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Experimental Prototype Testing – Phase 1 - Malawi

by
Ella Grier
Ella Grier | Jul 27, 2017 | in Health Consulting

The Health Assessment team in Malawi have observed and encountered many interesting insights on health related issues. Across various communities in the Nancholi region – main issues have overwhelming included a lack of access to healthcare facilities and services at overcrowded hospitals and clinics, as well as in a domestic context. (See Health Assessment Challenge – Malawi comment section for a more detailed overview)

The team have begun preliminary ideation and have identified requirements of a potential tech based solution that aims at streamlining the triage process in major facilities and acts a a diagnostic tool in a household context. Ultimately, this will relieve the immense strain on major facilities and simultaneously relieve barriers of transport and cost for community members that live up to 3hrs from their closest healthcare outpost.

The Health assessment team were so keen to assess the viability of this potential solution that we decided to proceed with preliminary testing – taking the yourMD into the clinic of one our major NGO stakeholder, NAYO, to assess response.

While feedback has been overwhelmingly positive, both from an accuracy and usability perspective, I believe in order to fully legitimize our activities, the Health team must set out a scientific experiment, with consistent parameters of measurement and controls that can be applied to multiple cognitive diagnostic tech – apps such as yourMD beta, webMD, .

This will allow us to evaluate components of each technology that enable the development of our own platform that is a culmination of key functions that are relevant and operative in a developing context.

The experiment can be carried out in major health facilities which the PE health team has an established a relationship with – including Queen Elizabeth’s Central Hospital, Zingwangwa Public Clinic, Pensulo Clinic and NAYO clinic.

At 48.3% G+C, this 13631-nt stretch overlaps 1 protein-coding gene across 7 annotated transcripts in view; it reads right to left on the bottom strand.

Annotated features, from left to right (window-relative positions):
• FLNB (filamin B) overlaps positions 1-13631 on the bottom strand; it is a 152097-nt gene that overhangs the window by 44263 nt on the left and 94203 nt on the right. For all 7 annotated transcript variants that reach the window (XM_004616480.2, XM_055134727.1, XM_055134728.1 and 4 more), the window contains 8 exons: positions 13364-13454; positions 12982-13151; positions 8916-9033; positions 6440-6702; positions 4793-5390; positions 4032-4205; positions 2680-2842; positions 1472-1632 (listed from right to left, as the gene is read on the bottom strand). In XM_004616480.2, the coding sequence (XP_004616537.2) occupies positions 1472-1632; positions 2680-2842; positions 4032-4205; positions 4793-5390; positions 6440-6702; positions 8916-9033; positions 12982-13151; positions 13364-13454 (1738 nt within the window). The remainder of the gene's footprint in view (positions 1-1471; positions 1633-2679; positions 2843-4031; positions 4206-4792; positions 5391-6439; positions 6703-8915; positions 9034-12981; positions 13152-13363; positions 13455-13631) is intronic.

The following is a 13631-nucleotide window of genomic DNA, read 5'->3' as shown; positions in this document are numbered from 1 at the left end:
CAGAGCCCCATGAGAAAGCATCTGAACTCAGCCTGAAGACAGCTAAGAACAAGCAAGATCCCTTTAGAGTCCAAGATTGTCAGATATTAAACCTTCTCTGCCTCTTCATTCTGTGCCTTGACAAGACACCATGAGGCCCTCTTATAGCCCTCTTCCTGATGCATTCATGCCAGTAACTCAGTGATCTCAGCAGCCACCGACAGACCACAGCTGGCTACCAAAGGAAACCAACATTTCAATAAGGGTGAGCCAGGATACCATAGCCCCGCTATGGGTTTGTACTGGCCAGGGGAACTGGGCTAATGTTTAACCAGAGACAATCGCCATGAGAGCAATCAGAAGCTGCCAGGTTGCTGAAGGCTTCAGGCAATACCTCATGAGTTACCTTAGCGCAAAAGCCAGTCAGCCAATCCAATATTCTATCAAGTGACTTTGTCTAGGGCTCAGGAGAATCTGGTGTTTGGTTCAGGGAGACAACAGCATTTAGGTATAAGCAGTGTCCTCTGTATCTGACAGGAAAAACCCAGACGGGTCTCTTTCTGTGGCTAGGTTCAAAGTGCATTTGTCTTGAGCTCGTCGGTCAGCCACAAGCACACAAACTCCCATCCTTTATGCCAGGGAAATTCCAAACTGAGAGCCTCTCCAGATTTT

Parameters that have been set out so far are:

- Accuracy. This is primary - in order assess the viability of this. At NAYO, we conducted consultations and withheld the apps outcome from the patients. Later we compared the outcomes to the diagnostic reports of the clinicians and generated this measurement as a percentage.

- Usability. It’s imperative that the app be received well by both facilitators, in this context NAYO field guides, and patients. We asked those engaging with the app to rate their experience in terms of usability with each trial in order to understand how the technology was being recieved, as well as how usability increased with repetition, which is similarly important 

- Time. One of the major aims of this technology is to decrease the strain on diagnostic process’ of hospitals and clinics, which is inherently linked to the amount of time the application will take to achieve a result. The team has therefore conducted time trials of the start-finish process of the technology and compared them to consultation times with clinicians for the same patients.

  

As a team, we would appreciate feedback on these activities, how we can build this experiment and any suggested parameters or controls that should be considered with trials. I also encourage everyone in the community to download the apps to assess them for yourselves. Any feedback would be great!

 

 

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